Ireland has been a highly respected member of the European Union from day one. Many countries, particularly the former Communist countries of Central and Easter Europe who acceded to the Union in 2004 during the Irish Presidency of the European Union, look on this country as a role model in Europe. When I travel to countries such as Poland, Lithuania or Slovakia, I hear people talk about the Irish model of making the most out of the opportunities presented by EU membership and turning their countries into economic success stories. Ireland has left its mark on the Union in many ways.

One policy where Irish influence is very strong in Europe is in the area of development aid. Ireland is the sixth largest contributor of development aid per capita in the world. It will contribute €922 million in development aid this year. As a country that was once poor, but which has grown wealthy within Europe, Ireland has not forgotten what it was to be without. Ireland has been a shining example in a Union which itself shows the way to the rest of the world, and it can be proud of this.

The role of Irish NGOs in overseeing and participating in many EU development aid programmes at all times deserves the highest of praise. Many of these volunteers from civil and religious society work in extremely difficult environments. The European Union seeks to promote democracy, good governance, human rights and the rule of law around the world. The European Union project is a force for peace. The EU has brought peace to the continent of Europe after two very destructive world wars in the 20th century. As a German, born in September 1945 and growing up in the aftermath of the evil destruction of the Second World War and the Holocaust, my personal commitment to the European project was shaped by the determination of visionaries such as Robert Schuman, Konrad Adenauer, Aldice de Gasperi and others, that never again should there be war between the peoples of Europe. Schuman’s dream that war should not only be morally repugnant but also made materially impossible, has been made a reality. This is unique, not only in European history, but in world history also, and is the basis of our European engagement.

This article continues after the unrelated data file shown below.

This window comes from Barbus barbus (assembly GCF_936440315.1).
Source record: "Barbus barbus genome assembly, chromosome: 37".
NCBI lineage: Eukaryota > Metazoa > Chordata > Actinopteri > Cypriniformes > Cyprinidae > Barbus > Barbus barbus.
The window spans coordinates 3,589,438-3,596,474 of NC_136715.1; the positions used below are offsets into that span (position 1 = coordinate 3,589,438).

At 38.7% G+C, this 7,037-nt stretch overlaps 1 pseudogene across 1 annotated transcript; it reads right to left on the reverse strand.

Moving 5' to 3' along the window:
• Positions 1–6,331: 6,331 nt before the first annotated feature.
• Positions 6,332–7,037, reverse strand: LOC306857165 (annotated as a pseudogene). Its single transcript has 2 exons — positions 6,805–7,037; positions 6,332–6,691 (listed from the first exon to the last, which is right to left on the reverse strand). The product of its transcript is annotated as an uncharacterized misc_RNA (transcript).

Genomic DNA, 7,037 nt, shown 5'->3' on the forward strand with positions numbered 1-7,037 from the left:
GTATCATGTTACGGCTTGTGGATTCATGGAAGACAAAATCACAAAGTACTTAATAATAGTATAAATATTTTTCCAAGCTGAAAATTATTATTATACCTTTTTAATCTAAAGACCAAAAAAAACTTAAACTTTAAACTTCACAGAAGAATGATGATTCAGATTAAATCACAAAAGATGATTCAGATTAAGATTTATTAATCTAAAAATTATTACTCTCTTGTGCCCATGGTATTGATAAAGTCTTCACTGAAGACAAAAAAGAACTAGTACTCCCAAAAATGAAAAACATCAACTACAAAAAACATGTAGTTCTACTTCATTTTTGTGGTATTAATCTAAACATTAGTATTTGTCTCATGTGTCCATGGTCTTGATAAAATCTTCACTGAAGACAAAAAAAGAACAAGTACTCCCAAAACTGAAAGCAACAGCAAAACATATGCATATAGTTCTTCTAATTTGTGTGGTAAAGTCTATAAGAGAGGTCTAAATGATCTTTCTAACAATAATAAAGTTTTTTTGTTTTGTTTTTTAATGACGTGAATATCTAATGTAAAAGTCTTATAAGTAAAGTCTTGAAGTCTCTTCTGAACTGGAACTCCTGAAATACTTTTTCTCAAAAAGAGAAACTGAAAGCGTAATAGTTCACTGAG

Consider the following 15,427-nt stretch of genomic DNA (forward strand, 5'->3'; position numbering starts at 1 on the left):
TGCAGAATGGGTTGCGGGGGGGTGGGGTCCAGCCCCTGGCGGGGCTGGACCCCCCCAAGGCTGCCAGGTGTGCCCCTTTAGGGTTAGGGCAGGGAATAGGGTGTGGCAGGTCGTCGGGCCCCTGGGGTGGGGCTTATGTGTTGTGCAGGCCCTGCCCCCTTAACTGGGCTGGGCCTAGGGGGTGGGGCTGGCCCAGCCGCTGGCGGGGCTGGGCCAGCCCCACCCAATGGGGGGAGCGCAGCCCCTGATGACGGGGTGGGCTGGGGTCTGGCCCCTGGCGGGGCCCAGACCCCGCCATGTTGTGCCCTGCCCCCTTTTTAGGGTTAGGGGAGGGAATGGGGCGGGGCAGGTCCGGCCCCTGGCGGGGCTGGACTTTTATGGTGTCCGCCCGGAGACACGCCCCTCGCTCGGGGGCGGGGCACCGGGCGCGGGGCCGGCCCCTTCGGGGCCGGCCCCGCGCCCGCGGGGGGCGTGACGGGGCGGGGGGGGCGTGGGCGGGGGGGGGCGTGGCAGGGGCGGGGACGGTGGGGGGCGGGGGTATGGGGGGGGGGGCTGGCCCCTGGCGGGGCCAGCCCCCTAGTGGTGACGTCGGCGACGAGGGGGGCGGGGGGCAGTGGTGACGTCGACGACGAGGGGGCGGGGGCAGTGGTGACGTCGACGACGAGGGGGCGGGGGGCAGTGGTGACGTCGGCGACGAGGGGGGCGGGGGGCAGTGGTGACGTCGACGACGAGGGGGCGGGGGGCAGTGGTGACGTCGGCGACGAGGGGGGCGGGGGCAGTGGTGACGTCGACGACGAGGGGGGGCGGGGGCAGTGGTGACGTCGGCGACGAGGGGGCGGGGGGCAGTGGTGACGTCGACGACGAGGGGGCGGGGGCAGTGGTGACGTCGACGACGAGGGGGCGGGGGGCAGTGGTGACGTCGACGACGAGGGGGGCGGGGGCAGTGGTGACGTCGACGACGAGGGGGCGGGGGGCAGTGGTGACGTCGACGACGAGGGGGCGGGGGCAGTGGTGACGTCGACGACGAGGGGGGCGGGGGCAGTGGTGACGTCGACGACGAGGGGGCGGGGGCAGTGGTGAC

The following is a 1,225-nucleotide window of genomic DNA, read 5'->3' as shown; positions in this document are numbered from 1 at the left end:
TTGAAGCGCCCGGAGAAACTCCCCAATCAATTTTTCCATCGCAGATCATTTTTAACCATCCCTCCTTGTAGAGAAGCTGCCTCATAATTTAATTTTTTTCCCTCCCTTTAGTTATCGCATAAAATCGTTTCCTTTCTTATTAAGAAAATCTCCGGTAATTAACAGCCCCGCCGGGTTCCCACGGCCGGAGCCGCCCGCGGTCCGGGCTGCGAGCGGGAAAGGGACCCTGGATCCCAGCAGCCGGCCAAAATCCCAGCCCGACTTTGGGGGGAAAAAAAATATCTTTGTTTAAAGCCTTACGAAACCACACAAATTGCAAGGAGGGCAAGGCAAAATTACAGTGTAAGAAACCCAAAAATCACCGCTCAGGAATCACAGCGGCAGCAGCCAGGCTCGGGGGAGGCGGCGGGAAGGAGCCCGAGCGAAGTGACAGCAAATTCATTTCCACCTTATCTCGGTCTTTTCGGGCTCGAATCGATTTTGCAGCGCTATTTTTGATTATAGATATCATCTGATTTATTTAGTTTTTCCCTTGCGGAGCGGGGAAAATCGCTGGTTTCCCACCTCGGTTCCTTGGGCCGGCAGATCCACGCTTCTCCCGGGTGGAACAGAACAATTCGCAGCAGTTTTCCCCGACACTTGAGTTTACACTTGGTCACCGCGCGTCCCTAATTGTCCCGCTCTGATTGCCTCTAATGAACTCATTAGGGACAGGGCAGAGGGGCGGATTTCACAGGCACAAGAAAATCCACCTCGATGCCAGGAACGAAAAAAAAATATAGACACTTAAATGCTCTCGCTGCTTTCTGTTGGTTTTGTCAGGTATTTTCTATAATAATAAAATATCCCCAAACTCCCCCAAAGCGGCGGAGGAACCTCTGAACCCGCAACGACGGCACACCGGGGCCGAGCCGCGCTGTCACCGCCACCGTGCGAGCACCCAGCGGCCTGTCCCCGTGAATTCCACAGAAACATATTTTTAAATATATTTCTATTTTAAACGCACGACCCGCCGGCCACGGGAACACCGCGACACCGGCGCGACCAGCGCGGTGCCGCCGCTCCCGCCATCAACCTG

I support the European Union participating in peacekeeping operations around the world, with the backing of the United Nations. EU peacekeeping missions have successfully served in ATSI, Indonesia, Palestine, Bosnia and Kosovo. Having brought peace to our continent, I am proud that we are helping to build a global peace. The 4,500-strong EU peacekeeping mission is now being deployed in Chad. This mission will help to address many of the humanitarian problems at present being faced by the 300,000 refugees in the camps in eastern Chad. The men, women and children in these camps have fled from the barbarity of the genocide that is taking place in Sudan. The international community must continue to do more to stop militia attacks against the people of Darfur. This EU peacekeeping operation, with United Nations support, is under the strong leadership of an Irishman, Lt. General Patrick Nash, and will help to bring stability and peace to Chad and the volatile central African region.